[Publisher response to Internet Archive motion for discovery]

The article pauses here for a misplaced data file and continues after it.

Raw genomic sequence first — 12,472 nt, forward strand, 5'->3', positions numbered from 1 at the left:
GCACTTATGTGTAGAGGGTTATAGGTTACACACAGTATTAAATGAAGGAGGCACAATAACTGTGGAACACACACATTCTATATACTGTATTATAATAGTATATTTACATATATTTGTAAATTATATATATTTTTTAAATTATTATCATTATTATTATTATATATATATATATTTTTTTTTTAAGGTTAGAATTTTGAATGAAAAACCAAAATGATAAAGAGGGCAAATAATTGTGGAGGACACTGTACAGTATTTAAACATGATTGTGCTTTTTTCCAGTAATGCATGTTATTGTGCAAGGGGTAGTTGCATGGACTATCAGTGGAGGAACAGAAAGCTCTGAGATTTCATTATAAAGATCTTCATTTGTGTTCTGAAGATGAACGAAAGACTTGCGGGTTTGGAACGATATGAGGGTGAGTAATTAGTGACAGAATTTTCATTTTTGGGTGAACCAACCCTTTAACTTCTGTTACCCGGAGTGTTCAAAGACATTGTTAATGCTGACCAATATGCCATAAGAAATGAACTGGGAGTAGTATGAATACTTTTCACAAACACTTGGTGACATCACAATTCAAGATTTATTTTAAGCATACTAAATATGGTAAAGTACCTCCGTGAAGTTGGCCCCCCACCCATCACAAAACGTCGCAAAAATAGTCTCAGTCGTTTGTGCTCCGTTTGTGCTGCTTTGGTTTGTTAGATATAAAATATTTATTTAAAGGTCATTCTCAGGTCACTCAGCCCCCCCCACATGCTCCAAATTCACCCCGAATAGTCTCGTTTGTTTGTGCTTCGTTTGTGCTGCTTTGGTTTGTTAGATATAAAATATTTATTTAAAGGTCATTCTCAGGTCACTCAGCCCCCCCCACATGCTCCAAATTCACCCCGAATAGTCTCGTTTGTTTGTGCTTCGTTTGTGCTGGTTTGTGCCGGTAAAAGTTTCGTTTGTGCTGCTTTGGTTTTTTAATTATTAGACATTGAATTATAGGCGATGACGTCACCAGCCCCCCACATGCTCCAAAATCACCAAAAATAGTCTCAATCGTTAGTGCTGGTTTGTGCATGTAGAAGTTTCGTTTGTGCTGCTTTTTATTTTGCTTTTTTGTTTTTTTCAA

“Plaintiffs have produced a vast wealth of detailed sales and related financial data concerning the Works in Suit, totaling over 670,000 rows of data in Excel. Now, after the close of document discovery and on the eve of depositions, IA seeks to compel the production of “commercial performance data,” broken down by month, distribution channel, price and income, for all other books published by the Plaintiffs since 2011 – an undertaking that would involve a massive amount of data concerning more than 500,000 titles. And IA makes this extraordinary demand in order to rifle through an enormous reservoir of highly proprietary data concerning books that are not the Works in Suit, all in an effort to somehow select “for each work in suit, one or more comparable books that were not available for digital lending” on IA’s system. Dkt. 47, 2. In other words, because the significant financial data already provided concerning the Works in Suit apparently does not support IA’s theory on market harm, IA wants access to millions of data points concerning Plaintiffs’ entire book catalogues. IA argues it is entitled to do this in order to see if any evidence might exist to support the inherently incredible theory that copying entire books and distributing them to any member of the public worldwide upon demand does not compete with Plaintiffs’ sales of the same books. Even worse, IA’s quest rests on the palpably false theory that it can quantify the harm caused by its infringement by comparing the sales of completely different books. Books are not interchangeable widgets and marketplace performance is driven by countless indeterminate and changing facts. In short, Defendant’s letter motion should be denied because the enormous and costly burden to Plaintiffs far outweighs the negligible value (if any) of the evidence sought, especially given the lack of legally relevant results that it will yield and the delays it will cause to the case….”

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